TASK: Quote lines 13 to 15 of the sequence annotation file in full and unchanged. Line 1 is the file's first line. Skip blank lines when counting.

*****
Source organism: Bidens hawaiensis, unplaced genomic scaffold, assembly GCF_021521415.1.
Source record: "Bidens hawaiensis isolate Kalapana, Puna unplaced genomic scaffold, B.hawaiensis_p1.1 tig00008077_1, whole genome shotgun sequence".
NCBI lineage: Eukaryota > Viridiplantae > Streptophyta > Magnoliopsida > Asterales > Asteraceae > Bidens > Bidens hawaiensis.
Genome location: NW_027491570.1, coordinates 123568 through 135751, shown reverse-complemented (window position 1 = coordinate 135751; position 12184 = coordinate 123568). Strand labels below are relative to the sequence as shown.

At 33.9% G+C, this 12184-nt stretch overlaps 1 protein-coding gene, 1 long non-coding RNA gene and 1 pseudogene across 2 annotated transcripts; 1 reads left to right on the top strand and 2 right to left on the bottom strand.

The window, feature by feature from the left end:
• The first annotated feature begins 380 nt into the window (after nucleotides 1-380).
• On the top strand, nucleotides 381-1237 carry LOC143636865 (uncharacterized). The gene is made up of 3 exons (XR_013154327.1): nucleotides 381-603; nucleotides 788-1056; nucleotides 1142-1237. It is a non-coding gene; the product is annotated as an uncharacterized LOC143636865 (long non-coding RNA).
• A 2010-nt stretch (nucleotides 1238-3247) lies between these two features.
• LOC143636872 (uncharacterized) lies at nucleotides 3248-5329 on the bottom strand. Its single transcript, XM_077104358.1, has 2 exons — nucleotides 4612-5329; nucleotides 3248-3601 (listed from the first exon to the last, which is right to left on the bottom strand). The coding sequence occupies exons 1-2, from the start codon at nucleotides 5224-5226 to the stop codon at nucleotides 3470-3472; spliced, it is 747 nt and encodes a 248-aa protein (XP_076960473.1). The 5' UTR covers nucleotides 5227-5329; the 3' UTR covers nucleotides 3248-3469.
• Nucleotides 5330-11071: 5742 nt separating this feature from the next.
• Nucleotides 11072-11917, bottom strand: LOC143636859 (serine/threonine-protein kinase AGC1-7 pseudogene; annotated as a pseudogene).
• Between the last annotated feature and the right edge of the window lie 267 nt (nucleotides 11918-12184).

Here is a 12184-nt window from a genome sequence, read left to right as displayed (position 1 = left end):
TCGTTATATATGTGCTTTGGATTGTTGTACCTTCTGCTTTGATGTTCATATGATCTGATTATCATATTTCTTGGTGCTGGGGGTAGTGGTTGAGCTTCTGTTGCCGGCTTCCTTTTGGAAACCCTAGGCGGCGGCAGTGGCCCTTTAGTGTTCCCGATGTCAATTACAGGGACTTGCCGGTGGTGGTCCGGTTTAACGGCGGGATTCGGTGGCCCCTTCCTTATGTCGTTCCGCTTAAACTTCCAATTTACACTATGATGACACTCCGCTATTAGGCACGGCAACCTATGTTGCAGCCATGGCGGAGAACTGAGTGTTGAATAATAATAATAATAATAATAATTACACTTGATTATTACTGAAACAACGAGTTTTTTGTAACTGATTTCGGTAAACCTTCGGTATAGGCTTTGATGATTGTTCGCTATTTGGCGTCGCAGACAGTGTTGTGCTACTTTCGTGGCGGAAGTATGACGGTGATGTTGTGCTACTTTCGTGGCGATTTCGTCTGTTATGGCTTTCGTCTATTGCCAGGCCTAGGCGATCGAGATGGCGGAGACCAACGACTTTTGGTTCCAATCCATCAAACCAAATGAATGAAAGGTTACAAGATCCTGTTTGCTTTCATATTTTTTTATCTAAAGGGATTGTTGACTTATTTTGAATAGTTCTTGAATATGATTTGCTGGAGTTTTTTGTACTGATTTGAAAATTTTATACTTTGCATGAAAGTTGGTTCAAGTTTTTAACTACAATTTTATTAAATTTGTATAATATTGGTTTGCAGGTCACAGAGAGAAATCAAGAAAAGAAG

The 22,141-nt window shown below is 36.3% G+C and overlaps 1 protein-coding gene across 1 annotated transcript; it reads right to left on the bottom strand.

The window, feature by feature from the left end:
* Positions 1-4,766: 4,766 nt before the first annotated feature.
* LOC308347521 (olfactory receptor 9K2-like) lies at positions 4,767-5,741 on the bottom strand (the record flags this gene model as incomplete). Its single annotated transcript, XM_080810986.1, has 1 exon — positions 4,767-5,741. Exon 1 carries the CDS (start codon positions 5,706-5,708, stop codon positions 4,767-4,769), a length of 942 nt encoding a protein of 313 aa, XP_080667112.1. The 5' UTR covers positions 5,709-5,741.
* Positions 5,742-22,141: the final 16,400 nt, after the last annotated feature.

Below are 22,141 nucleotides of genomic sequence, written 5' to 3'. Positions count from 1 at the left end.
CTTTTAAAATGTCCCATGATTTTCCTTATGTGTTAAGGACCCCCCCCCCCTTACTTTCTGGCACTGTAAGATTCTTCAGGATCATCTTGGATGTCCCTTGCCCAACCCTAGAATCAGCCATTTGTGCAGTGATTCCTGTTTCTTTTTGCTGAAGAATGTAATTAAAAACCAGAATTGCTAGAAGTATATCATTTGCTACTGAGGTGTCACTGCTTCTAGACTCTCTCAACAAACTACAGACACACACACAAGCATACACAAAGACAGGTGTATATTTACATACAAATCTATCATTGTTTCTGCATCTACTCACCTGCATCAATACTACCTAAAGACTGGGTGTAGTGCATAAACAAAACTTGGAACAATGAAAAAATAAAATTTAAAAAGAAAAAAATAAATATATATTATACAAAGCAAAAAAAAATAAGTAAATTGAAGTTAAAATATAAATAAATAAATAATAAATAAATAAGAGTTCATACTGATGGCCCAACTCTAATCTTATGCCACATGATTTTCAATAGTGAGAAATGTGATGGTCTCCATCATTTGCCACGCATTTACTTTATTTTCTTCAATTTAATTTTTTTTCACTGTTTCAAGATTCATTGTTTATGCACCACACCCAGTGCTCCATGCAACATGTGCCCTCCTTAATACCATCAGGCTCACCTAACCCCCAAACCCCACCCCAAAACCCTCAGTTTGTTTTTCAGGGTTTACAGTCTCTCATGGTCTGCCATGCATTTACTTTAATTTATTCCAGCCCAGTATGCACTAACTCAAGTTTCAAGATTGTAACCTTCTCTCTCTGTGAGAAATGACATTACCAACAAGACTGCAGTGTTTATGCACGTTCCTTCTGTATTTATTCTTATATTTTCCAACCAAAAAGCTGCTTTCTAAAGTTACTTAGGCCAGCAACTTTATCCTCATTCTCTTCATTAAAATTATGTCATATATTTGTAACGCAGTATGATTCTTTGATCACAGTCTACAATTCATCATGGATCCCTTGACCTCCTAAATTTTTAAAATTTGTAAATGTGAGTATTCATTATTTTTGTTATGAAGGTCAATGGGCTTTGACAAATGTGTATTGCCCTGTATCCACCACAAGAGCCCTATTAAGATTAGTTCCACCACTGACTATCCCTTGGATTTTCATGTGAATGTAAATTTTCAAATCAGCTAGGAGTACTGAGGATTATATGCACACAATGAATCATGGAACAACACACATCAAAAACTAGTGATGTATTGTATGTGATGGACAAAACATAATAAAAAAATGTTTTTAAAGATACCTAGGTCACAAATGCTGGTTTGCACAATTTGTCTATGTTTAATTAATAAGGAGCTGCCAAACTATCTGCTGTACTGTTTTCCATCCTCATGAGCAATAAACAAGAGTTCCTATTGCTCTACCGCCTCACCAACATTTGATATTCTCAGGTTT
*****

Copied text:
• Between the last annotated feature and the right edge of the window lie 267 nt (nucleotides 11918-12184).

Here is a 12184-nt window from a genome sequence, read left to right as displayed (position 1 = left end):
TCGTTATATATGTGCTTTGGATTGTTGTACCTTCTGCTTTGATGTTCATATGATCTGATTATCATATTTCTTGGTGCTGGGGGTAGTGGTTGAGCTTCTGTTGCCGGCTTCCTTTTGGAAACCCTAGGCGGCGGCAGTGGCCCTTTAGTGTTCCCGATGTCAATTACAGGGACTTGCCGGTGGTGGTCCGGTTTAACGGCGGGATTCGGTGGCCCCTTCCTTATGTCGTTCCGCTTAAACTTCCAATTTACACTATGATGACACTCCGCTATTAGGCACGGCAACCTATGTTGCAGCCATGGCGGAGAACTGAGTGTTGAATAATAATAATAATAATAATAATTACACTTGATTATTACTGAAACAACGAGTTTTTTGTAACTGATTTCGGTAAACCTTCGGTATAGGCTTTGATGATTGTTCGCTATTTGGCGTCGCAGACAGTGTTGTGCTACTTTCGTGGCGGAAGTATGACGGTGATGTTGTGCTACTTTCGTGGCGATTTCGTCTGTTATGGCTTTCGTCTATTGCCAGGCCTAGGCGATCGAGATGGCGGAGACCAACGACTTTTGGTTCCAATCCATCAAACCAAATGAATGAAAGGTTACAAGATCCTGTTTGCTTTCATATTTTTTTATCTAAAGGGATTGTTGACTTATTTTGAATAGTTCTTGAATATGATTTGCTGGAGTTTTTTGTACTGATTTGAAAATTTTATACTTTGCATGAAAGTTGGTTCAAGTTTTTAACTACAATTTTATTAAATTTGTATAATATTGGTTTGCAGGTCACAGAGAGAAATCAAGAAAAGAAG